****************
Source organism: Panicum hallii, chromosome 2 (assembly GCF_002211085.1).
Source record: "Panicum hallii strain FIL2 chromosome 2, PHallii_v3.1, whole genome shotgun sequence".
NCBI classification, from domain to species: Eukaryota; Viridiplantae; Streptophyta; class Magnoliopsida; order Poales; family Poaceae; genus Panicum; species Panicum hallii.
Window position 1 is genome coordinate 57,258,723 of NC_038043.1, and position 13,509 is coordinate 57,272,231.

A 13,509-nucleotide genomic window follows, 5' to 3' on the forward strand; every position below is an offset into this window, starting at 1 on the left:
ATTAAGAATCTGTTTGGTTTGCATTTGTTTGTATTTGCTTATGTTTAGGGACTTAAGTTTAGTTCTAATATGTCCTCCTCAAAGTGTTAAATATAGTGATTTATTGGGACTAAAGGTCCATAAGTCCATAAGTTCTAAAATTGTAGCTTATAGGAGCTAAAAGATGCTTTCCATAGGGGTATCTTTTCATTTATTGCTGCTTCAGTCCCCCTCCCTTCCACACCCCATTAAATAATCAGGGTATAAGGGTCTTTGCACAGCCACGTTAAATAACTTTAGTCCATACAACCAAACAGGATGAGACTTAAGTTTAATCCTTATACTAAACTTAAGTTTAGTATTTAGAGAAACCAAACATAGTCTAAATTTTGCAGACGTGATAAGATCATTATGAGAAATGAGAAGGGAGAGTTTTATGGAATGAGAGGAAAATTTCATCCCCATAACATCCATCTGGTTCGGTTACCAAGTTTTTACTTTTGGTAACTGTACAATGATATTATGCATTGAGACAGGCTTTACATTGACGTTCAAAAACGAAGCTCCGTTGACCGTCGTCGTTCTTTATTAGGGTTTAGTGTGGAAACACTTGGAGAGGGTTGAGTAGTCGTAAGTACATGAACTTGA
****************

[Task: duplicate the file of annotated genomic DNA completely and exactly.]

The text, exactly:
Source organism: Panicum hallii, chromosome 2 (assembly GCF_002211085.1).
Source record: "Panicum hallii strain FIL2 chromosome 2, PHallii_v3.1, whole genome shotgun sequence".
NCBI classification, from domain to species: Eukaryota; Viridiplantae; Streptophyta; class Magnoliopsida; order Poales; family Poaceae; genus Panicum; species Panicum hallii.
Window position 1 is genome coordinate 57,258,723 of NC_038043.1, and position 13,509 is coordinate 57,272,231.

A 13,509-nucleotide genomic window follows, 5' to 3' on the forward strand; every position below is an offset into this window, starting at 1 on the left:
ATTAAGAATCTGTTTGGTTTGCATTTGTTTGTATTTGCTTATGTTTAGGGACTTAAGTTTAGTTCTAATATGTCCTCCTCAAAGTGTTAAATATAGTGATTTATTGGGACTAAAGGTCCATAAGTCCATAAGTTCTAAAATTGTAGCTTATAGGAGCTAAAAGATGCTTTCCATAGGGGTATCTTTTCATTTATTGCTGCTTCAGTCCCCCTCCCTTCCACACCCCATTAAATAATCAGGGTATAAGGGTCTTTGCACAGCCACGTTAAATAACTTTAGTCCATACAACCAAACAGGATGAGACTTAAGTTTAATCCTTATACTAAACTTAAGTTTAGTATTTAGAGAAACCAAACATAGTCTAAATTTTGCAGACGTGATAAGATCATTATGAGAAATGAGAAGGGAGAGTTTTATGGAATGAGAGGAAAATTTCATCCCCATAACATCCATCTGGTTCGGTTACCAAGTTTTTACTTTTGGTAACTGTACAATGATATTATGCATTGAGACAGGCTTTACATTGACGTTCAAAAACGAAGCTCCGTTGACCGTCGTCGTTCTTTATTAGGGTTTAGTGTGGAAACACTTGGAGAGGGTTGAGTAGTCGTAAGTACATGAACTTGA